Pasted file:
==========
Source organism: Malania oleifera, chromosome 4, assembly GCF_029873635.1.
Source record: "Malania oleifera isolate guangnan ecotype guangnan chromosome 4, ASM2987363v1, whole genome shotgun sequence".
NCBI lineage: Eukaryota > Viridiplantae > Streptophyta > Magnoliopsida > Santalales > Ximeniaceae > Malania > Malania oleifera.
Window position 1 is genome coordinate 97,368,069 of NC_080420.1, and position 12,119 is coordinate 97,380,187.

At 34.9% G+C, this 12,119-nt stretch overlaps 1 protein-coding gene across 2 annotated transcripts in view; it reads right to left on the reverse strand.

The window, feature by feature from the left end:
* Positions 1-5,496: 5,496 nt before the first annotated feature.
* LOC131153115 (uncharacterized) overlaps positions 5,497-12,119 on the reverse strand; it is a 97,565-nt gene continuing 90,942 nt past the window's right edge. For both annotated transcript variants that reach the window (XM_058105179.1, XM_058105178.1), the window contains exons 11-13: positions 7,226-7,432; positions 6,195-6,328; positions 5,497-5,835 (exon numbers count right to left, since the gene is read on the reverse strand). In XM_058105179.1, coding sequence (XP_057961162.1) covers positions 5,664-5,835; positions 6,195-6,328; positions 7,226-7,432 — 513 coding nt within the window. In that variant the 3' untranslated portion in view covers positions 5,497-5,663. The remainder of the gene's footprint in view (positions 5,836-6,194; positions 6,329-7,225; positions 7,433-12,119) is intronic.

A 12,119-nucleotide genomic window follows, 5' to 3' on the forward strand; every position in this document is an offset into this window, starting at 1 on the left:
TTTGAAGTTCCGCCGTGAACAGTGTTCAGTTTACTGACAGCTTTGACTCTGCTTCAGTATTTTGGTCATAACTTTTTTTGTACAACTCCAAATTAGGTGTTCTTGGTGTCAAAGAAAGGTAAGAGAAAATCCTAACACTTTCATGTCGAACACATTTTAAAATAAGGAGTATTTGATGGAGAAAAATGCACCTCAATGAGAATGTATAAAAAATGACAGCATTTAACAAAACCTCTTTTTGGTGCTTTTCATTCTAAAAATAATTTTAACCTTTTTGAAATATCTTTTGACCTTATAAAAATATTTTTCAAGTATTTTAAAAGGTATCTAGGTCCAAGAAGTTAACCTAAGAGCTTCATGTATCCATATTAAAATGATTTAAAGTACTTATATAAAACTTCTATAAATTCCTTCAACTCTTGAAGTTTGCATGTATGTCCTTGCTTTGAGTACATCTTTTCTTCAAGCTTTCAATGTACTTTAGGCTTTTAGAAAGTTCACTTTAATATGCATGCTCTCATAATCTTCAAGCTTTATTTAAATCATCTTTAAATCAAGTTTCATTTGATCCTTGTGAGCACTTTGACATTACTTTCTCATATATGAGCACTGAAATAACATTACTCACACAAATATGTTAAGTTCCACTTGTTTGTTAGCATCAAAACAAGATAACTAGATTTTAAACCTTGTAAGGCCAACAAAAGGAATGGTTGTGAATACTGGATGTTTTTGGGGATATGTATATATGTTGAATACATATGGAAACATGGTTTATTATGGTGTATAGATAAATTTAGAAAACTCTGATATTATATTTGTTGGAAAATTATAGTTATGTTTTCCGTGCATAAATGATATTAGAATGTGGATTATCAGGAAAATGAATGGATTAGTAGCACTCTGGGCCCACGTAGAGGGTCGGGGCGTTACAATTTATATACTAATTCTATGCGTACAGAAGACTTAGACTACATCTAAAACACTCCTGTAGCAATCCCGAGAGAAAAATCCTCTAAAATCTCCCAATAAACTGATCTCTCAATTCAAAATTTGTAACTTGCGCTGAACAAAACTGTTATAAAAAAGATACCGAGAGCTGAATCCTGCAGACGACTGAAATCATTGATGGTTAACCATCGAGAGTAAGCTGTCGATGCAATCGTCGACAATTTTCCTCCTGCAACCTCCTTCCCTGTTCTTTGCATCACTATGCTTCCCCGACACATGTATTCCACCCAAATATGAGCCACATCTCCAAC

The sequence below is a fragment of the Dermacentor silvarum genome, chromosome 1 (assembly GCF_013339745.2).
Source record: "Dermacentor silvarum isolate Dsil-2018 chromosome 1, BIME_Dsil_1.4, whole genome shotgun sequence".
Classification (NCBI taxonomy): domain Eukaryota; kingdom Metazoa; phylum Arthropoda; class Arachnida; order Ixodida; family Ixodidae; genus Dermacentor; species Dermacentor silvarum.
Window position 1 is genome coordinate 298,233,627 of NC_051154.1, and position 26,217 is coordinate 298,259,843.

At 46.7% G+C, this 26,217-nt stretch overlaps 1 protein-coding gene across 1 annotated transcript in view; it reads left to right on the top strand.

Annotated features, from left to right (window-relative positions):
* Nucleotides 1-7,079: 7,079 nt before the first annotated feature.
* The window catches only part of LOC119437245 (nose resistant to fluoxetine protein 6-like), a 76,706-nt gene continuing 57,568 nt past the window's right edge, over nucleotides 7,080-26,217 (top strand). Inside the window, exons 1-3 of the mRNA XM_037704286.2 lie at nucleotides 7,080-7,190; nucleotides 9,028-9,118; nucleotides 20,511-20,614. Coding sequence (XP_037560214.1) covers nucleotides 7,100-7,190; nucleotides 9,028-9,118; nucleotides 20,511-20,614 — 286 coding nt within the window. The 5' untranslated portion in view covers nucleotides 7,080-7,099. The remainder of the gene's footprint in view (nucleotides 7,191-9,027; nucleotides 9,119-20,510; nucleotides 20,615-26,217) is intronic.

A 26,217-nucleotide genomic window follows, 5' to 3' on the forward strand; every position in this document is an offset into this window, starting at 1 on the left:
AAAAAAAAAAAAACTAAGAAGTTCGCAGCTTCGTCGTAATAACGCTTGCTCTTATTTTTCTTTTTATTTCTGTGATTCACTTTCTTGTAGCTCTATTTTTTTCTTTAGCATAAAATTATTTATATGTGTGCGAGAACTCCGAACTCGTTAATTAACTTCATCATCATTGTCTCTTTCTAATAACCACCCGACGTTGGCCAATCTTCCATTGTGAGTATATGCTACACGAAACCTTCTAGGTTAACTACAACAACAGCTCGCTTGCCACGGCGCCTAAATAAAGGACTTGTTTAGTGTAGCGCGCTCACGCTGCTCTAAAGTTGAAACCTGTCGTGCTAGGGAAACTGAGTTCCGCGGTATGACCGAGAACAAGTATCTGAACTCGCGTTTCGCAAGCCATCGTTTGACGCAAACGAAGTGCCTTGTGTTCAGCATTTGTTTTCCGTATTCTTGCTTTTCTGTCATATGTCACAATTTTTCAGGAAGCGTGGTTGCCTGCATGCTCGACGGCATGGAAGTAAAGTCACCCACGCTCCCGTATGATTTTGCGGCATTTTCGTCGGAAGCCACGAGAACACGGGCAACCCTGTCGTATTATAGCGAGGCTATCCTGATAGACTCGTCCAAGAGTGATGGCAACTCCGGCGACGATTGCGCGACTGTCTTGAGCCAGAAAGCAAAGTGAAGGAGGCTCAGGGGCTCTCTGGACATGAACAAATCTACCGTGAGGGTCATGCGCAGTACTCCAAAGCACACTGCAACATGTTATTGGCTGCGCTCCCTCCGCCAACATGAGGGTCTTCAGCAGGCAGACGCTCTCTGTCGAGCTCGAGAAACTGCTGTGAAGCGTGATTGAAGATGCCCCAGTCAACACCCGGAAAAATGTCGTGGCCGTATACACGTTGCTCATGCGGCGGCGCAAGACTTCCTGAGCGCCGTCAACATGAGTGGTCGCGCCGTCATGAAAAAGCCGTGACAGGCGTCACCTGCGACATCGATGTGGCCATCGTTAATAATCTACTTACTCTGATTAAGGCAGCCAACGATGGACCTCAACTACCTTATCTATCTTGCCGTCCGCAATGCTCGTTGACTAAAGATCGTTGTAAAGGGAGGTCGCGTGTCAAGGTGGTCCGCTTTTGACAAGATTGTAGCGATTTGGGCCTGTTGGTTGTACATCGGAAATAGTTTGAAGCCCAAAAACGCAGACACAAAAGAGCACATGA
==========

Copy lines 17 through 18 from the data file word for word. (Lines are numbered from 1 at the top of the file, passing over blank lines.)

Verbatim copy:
* Nucleotides 1-7,079: 7,079 nt before the first annotated feature.
* The window catches only part of LOC119437245 (nose resistant to fluoxetine protein 6-like), a 76,706-nt gene continuing 57,568 nt past the window's right edge, over nucleotides 7,080-26,217 (top strand). Inside the window, exons 1-3 of the mRNA XM_037704286.2 lie at nucleotides 7,080-7,190; nucleotides 9,028-9,118; nucleotides 20,511-20,614. Coding sequence (XP_037560214.1) covers nucleotides 7,100-7,190; nucleotides 9,028-9,118; nucleotides 20,511-20,614 — 286 coding nt within the window. The 5' untranslated portion in view covers nucleotides 7,080-7,099. The remainder of the gene's footprint in view (nucleotides 7,191-9,027; nucleotides 9,119-20,510; nucleotides 20,615-26,217) is intronic.